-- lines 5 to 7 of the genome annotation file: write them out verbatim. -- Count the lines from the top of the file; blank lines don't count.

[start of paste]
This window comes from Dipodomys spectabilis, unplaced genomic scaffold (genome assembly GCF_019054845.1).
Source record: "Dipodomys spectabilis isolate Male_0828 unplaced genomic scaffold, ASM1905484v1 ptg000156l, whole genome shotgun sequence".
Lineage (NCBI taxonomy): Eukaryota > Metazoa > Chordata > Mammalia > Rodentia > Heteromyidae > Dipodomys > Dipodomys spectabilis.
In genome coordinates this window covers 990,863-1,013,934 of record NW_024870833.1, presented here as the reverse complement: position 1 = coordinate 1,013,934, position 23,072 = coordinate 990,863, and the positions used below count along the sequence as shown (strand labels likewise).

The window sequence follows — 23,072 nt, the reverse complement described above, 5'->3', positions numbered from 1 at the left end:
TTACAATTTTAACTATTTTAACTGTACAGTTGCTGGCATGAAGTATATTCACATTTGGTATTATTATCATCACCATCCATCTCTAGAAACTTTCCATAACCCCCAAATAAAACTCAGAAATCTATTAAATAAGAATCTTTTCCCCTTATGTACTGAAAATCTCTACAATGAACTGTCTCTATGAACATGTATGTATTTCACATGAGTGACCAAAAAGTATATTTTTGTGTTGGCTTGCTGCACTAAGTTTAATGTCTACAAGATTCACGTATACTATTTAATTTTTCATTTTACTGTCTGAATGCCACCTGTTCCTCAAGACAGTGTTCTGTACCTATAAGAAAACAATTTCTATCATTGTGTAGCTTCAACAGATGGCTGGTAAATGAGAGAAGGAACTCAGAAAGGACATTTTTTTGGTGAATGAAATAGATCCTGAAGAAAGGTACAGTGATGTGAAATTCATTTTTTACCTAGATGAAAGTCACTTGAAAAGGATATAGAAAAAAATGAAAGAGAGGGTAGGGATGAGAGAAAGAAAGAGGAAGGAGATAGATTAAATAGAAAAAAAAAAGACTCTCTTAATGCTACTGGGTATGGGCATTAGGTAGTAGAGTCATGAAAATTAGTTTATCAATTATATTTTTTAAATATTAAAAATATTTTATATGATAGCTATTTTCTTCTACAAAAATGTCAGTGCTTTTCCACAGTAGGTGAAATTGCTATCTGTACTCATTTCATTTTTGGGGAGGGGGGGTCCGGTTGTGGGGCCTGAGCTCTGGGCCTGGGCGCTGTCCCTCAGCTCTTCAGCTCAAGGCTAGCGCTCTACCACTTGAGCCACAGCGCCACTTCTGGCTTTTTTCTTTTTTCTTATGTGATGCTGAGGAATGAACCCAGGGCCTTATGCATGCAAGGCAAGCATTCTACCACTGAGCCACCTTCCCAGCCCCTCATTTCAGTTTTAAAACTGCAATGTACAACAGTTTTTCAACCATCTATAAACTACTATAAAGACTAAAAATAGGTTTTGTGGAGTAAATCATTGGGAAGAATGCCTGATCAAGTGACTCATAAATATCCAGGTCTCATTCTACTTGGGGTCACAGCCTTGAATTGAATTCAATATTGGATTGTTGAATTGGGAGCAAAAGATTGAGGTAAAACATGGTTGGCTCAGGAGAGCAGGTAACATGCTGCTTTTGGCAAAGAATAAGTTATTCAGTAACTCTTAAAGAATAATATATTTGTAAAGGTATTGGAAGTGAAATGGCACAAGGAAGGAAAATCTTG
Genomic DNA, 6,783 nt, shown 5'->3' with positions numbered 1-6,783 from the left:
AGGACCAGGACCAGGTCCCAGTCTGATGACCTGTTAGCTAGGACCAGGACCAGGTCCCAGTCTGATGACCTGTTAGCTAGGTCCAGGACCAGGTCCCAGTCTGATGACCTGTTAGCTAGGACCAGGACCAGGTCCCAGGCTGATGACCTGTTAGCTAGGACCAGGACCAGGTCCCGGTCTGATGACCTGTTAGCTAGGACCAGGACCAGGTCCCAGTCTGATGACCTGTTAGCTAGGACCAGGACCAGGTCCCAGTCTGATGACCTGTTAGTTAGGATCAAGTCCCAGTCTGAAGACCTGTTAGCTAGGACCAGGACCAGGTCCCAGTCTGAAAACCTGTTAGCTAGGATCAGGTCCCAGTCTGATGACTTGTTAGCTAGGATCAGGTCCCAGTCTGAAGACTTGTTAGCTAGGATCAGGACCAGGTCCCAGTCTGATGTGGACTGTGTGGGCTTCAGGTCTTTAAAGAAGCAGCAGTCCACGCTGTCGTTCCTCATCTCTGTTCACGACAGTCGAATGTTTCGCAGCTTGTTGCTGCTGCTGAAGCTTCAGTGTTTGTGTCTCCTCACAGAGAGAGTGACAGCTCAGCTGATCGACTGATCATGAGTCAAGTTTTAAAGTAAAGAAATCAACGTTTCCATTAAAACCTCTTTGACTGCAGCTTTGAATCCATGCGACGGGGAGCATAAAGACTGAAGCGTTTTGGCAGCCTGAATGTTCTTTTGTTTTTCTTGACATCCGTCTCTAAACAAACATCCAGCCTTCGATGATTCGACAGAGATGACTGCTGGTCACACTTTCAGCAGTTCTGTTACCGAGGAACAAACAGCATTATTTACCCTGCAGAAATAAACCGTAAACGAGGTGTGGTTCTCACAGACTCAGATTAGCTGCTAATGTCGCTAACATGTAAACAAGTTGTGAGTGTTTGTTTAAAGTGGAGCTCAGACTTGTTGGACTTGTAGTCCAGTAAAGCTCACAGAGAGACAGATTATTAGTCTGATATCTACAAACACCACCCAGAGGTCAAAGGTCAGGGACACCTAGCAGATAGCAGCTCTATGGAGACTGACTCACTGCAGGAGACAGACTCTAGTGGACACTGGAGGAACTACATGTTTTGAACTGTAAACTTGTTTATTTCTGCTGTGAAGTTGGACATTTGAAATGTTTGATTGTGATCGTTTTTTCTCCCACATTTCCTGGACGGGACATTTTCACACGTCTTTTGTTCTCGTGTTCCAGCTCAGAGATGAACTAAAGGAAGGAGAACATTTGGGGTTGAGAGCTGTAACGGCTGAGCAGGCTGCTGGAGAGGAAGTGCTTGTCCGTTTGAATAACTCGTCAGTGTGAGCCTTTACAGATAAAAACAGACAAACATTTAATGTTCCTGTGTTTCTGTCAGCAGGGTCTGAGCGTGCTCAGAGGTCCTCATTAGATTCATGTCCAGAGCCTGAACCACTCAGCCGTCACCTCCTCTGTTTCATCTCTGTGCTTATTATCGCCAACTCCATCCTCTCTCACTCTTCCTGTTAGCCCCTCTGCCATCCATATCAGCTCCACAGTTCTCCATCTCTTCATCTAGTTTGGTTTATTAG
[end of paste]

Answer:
The window sequence follows — 23,072 nt, the reverse complement described above, 5'->3', positions numbered from 1 at the left end:
TTACAATTTTAACTATTTTAACTGTACAGTTGCTGGCATGAAGTATATTCACATTTGGTATTATTATCATCACCATCCATCTCTAGAAACTTTCCATAACCCCCAAATAAAACTCAGAAATCTATTAAATAAGAATCTTTTCCCCTTATGTACTGAAAATCTCTACAATGAACTGTCTCTATGAACATGTATGTATTTCACATGAGTGACCAAAAAGTATATTTTTGTGTTGGCTTGCTGCACTAAGTTTAATGTCTACAAGATTCACGTATACTATTTAATTTTTCATTTTACTGTCTGAATGCCACCTGTTCCTCAAGACAGTGTTCTGTACCTATAAGAAAACAATTTCTATCATTGTGTAGCTTCAACAGATGGCTGGTAAATGAGAGAAGGAACTCAGAAAGGACATTTTTTTGGTGAATGAAATAGATCCTGAAGAAAGGTACAGTGATGTGAAATTCATTTTTTACCTAGATGAAAGTCACTTGAAAAGGATATAGAAAAAAATGAAAGAGAGGGTAGGGATGAGAGAAAGAAAGAGGAAGGAGATAGATTAAATAGAAAAAAAAAAGACTCTCTTAATGCTACTGGGTATGGGCATTAGGTAGTAGAGTCATGAAAATTAGTTTATCAATTATATTTTTTAAATATTAAAAATATTTTATATGATAGCTATTTTCTTCTACAAAAATGTCAGTGCTTTTCCACAGTAGGTGAAATTGCTATCTGTACTCATTTCATTTTTGGGGAGGGGGGGTCCGGTTGTGGGGCCTGAGCTCTGGGCCTGGGCGCTGTCCCTCAGCTCTTCAGCTCAAGGCTAGCGCTCTACCACTTGAGCCACAGCGCCACTTCTGGCTTTTTTCTTTTTTCTTATGTGATGCTGAGGAATGAACCCAGGGCCTTATGCATGCAAGGCAAGCATTCTACCACTGAGCCACCTTCCCAGCCCCTCATTTCAGTTTTAAAACTGCAATGTACAACAGTTTTTCAACCATCTATAAACTACTATAAAGACTAAAAATAGGTTTTGTGGAGTAAATCATTGGGAAGAATGCCTGATCAAGTGACTCATAAATATCCAGGTCTCATTCTACTTGGGGTCACAGCCTTGAATTGAATTCAATATTGGATTGTTGAATTGGGAGCAAAAGATTGAGGTAAAACATGGTTGGCTCAGGAGAGCAGGTAACATGCTGCTTTTGGCAAAGAATAAGTTATTCAGTAACTCTTAAAGAATAATATATTTGTAAAGGTATTGGAAGTGAAATGGCACAAGGAAGGAAAATCTTG
Genomic DNA, 6,783 nt, shown 5'->3' with positions numbered 1-6,783 from the left: